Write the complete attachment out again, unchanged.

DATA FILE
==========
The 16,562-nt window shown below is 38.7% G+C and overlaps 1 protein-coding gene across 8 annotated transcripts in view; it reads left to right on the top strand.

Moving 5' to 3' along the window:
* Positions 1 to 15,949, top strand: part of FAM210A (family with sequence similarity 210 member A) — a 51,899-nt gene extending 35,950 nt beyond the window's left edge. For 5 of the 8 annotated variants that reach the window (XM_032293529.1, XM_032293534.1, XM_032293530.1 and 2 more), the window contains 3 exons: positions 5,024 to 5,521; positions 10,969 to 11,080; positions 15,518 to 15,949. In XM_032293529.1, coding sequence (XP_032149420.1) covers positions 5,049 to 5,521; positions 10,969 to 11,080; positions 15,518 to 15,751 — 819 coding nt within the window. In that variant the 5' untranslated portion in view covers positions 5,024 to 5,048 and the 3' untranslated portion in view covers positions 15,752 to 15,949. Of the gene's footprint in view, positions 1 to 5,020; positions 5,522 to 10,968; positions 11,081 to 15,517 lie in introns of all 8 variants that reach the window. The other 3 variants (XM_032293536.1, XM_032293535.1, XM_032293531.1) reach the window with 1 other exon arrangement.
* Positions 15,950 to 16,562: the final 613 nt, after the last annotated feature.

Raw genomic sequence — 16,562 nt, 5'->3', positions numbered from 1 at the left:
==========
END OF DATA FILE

The 16,562-nt window shown below is 38.7% G+C and overlaps 1 protein-coding gene across 8 annotated transcripts in view; it reads left to right on the top strand.

Moving 5' to 3' along the window:
* Positions 1 to 15,949, top strand: part of FAM210A (family with sequence similarity 210 member A) — a 51,899-nt gene extending 35,950 nt beyond the window's left edge. For 5 of the 8 annotated variants that reach the window (XM_032293529.1, XM_032293534.1, XM_032293530.1 and 2 more), the window contains 3 exons: positions 5,024 to 5,521; positions 10,969 to 11,080; positions 15,518 to 15,949. In XM_032293529.1, coding sequence (XP_032149420.1) covers positions 5,049 to 5,521; positions 10,969 to 11,080; positions 15,518 to 15,751 — 819 coding nt within the window. In that variant the 5' untranslated portion in view covers positions 5,024 to 5,048 and the 3' untranslated portion in view covers positions 15,752 to 15,949. Of the gene's footprint in view, positions 1 to 5,020; positions 5,522 to 10,968; positions 11,081 to 15,517 lie in introns of all 8 variants that reach the window. The other 3 variants (XM_032293536.1, XM_032293535.1, XM_032293531.1) reach the window with 1 other exon arrangement.
* Positions 15,950 to 16,562: the final 613 nt, after the last annotated feature.

Raw genomic sequence — 16,562 nt, 5'->3', positions numbered from 1 at the left: